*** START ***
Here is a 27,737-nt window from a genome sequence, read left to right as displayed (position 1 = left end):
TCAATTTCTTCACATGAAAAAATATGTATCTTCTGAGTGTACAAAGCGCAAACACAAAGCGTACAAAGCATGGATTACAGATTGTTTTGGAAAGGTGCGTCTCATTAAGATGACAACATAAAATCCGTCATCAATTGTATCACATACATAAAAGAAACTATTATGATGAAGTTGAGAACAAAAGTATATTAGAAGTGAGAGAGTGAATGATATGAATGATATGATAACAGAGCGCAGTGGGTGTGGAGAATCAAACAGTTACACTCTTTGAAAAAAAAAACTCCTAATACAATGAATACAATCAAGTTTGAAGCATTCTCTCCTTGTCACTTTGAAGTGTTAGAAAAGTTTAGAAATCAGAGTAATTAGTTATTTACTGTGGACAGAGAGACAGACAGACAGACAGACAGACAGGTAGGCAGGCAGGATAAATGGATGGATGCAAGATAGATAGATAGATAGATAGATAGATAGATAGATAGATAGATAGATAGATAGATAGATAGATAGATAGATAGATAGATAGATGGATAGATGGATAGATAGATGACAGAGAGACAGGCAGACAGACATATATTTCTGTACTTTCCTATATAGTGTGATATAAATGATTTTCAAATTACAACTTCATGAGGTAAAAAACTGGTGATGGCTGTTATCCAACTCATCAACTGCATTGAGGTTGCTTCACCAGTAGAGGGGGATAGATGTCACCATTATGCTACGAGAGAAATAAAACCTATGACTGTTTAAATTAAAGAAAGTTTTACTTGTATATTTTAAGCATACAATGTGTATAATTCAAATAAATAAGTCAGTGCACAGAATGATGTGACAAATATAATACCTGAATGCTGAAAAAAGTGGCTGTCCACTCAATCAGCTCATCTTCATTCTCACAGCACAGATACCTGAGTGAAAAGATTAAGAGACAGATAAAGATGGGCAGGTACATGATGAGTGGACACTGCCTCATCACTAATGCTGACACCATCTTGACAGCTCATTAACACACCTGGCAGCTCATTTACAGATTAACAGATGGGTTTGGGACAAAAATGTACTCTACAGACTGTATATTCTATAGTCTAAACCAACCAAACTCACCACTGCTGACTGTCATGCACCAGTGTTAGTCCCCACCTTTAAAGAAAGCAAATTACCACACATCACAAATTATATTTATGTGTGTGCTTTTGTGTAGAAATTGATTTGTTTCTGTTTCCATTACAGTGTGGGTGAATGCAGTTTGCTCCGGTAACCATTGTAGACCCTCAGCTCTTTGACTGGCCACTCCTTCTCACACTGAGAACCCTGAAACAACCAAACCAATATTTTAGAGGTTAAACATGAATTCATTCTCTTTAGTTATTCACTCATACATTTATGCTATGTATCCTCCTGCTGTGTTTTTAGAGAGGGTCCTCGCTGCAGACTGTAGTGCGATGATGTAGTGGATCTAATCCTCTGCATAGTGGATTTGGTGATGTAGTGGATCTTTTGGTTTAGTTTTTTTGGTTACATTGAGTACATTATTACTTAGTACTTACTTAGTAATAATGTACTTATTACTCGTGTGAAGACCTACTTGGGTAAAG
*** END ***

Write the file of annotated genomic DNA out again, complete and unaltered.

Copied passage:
Here is a 27,737-nt window from a genome sequence, read left to right as displayed (position 1 = left end):
TCAATTTCTTCACATGAAAAAATATGTATCTTCTGAGTGTACAAAGCGCAAACACAAAGCGTACAAAGCATGGATTACAGATTGTTTTGGAAAGGTGCGTCTCATTAAGATGACAACATAAAATCCGTCATCAATTGTATCACATACATAAAAGAAACTATTATGATGAAGTTGAGAACAAAAGTATATTAGAAGTGAGAGAGTGAATGATATGAATGATATGATAACAGAGCGCAGTGGGTGTGGAGAATCAAACAGTTACACTCTTTGAAAAAAAAAACTCCTAATACAATGAATACAATCAAGTTTGAAGCATTCTCTCCTTGTCACTTTGAAGTGTTAGAAAAGTTTAGAAATCAGAGTAATTAGTTATTTACTGTGGACAGAGAGACAGACAGACAGACAGACAGACAGGTAGGCAGGCAGGATAAATGGATGGATGCAAGATAGATAGATAGATAGATAGATAGATAGATAGATAGATAGATAGATAGATAGATAGATAGATAGATAGATAGATAGATAGATGGATAGATGGATAGATAGATGACAGAGAGACAGGCAGACAGACATATATTTCTGTACTTTCCTATATAGTGTGATATAAATGATTTTCAAATTACAACTTCATGAGGTAAAAAACTGGTGATGGCTGTTATCCAACTCATCAACTGCATTGAGGTTGCTTCACCAGTAGAGGGGGATAGATGTCACCATTATGCTACGAGAGAAATAAAACCTATGACTGTTTAAATTAAAGAAAGTTTTACTTGTATATTTTAAGCATACAATGTGTATAATTCAAATAAATAAGTCAGTGCACAGAATGATGTGACAAATATAATACCTGAATGCTGAAAAAAGTGGCTGTCCACTCAATCAGCTCATCTTCATTCTCACAGCACAGATACCTGAGTGAAAAGATTAAGAGACAGATAAAGATGGGCAGGTACATGATGAGTGGACACTGCCTCATCACTAATGCTGACACCATCTTGACAGCTCATTAACACACCTGGCAGCTCATTTACAGATTAACAGATGGGTTTGGGACAAAAATGTACTCTACAGACTGTATATTCTATAGTCTAAACCAACCAAACTCACCACTGCTGACTGTCATGCACCAGTGTTAGTCCCCACCTTTAAAGAAAGCAAATTACCACACATCACAAATTATATTTATGTGTGTGCTTTTGTGTAGAAATTGATTTGTTTCTGTTTCCATTACAGTGTGGGTGAATGCAGTTTGCTCCGGTAACCATTGTAGACCCTCAGCTCTTTGACTGGCCACTCCTTCTCACACTGAGAACCCTGAAACAACCAAACCAATATTTTAGAGGTTAAACATGAATTCATTCTCTTTAGTTATTCACTCATACATTTATGCTATGTATCCTCCTGCTGTGTTTTTAGAGAGGGTCCTCGCTGCAGACTGTAGTGCGATGATGTAGTGGATCTAATCCTCTGCATAGTGGATTTGGTGATGTAGTGGATCTTTTGGTTTAGTTTTTTTGGTTACATTGAGTACATTATTACTTAGTACTTACTTAGTAATAATGTACTTATTACTCGTGTGAAGACCTACTTGGGTAAAG